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Nashville. Interior designer Marcelle Guilbeau brings a bold design aesthetic to each of her projects, and is highly sought out by those who seek a soulful and eclectic vibrancy. Step with us into the Green Hills home of Pilates trainer Anissa Pollard. Her vitality is conveyed with the use of saturated colors, warm vintage Oushak rugs from Turkey, and gold wainscoting. The hand-blocked wall coverings and Thai-inspired sculpture add layers of sensuality.
Marcelle’s artistry in interiors draws from her French heritage and a crossroads of culture the Mediterranean region has uniquely represented. Marcelle often layers rustic chic, Moroccan, or coastal elements into a classic, slightly minimal presentation. These unique pairings result from a collaborative exploration of her clients’ passions, tastes and lifestyles.
The Nashville market that has historically been defined as being conservative is finding a new generation embracing color and globalism. Marcelle is designing for a generation raised to be design savvy and they are not afraid of living with ink or pattern on their walls.
The use of teal, blue, cherry red, and gold clearly ground each room; yet there’s a secondary layer of intricacy that reminds one of fine jewelry against a black dress. We see this delicate layer immediately in the celestial wallpaper of the foyer. Another example of attention is demanded by the architecture
of the dining room, where the coffered ceiling has the elegant setting it demands.
Marcelle’s approach involves more than one engaging conversation with clients to explore what may sound to some like contradictions in style. For Marcelle, however, there is no contradiction in being both daring and delicate.
For example, the foyer crosses into a threshold where a Rolling Stones image is perfectly at home above a bold cherry leather bench. However the room is softened with the celestial metallic shimmer of the wallpaper called “Stardust” by Bradbury & Bradbury.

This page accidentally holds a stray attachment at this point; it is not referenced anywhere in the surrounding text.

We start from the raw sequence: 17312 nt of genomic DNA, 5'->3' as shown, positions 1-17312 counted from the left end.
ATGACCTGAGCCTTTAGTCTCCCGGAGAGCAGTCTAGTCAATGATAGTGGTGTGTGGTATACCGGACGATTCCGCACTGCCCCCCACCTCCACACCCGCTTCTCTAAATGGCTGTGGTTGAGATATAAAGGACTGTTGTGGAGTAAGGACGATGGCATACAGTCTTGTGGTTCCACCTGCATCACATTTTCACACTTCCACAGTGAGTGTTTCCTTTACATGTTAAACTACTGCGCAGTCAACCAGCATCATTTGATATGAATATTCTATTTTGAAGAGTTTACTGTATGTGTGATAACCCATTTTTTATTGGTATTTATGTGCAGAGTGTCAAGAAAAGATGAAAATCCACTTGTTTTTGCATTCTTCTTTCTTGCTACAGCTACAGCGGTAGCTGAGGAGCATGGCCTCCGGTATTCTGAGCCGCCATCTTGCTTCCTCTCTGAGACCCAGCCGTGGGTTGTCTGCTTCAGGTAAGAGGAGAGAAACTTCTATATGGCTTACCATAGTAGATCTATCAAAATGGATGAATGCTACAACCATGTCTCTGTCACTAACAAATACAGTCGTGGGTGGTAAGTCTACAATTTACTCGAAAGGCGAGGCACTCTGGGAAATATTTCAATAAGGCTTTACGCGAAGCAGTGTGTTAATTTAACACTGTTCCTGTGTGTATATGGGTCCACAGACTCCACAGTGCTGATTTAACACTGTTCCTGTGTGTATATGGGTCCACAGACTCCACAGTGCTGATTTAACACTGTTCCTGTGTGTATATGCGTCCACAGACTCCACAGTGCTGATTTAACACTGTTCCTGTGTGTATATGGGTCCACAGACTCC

The dining room wallpaper from Herter Bros. Tradition bears the name “Crane and Tiger” also underscores this fantastic juxtaposition—again the daring and delicate pairing that evokes her client’s tastes.
“Clients often begin by saying they are looking for something ‘simple.’ That is rarely the case. I’ve learned to work in translation, and unpack the reference of ‘simple’ to mean ‘modern with clean lines.’ In consultation, a client eventually reveals their authentic style and it is always inspired by one or two artifacts in their life. The question, ‘What has to stay?’ is always revealing.”
For Anissa, the vintage red velvet sofa had to stay. It was no workaround, but a catalyst. The red faux leather drapes in the dining room followed. While shopping in Asheville, Anissa called Marcelle with the news she had found an amazing red leather antebellum bench for the foyer. It was the perfect addition.
Together with the indigo bedding of the master bedroom, the home’s use of saturated colors became striking. The wallpaper, however, steals the show.
Marcelle’s experience with wallpaper is evident in these rooms that bring a depth of texture and imagery perfect for the homeowner’s growing eclectic art collection. Wallpaper is not just for the powder room any longer, this designer reminds us as we step into the elegant master bath where wallpaper transforms the words utility to retreat.
Beyond determining if a client swings toward modern or traditional, there’s typically a skew toward either extremely practical or highly sensual. “A practical style may get translated as tech-savvy with a preference for finishes that are kept solid and low maintenance,” said Marcelle. “A sensual style, however, is highly attuned to texture and a layering that results in a nurturing space.” In other words, a client may be modern and sensual, or even traditional and practical. Here we see Anissa’s home as clearly modern and sensual. ❖
Photography by Gieves Anderson and Steven Long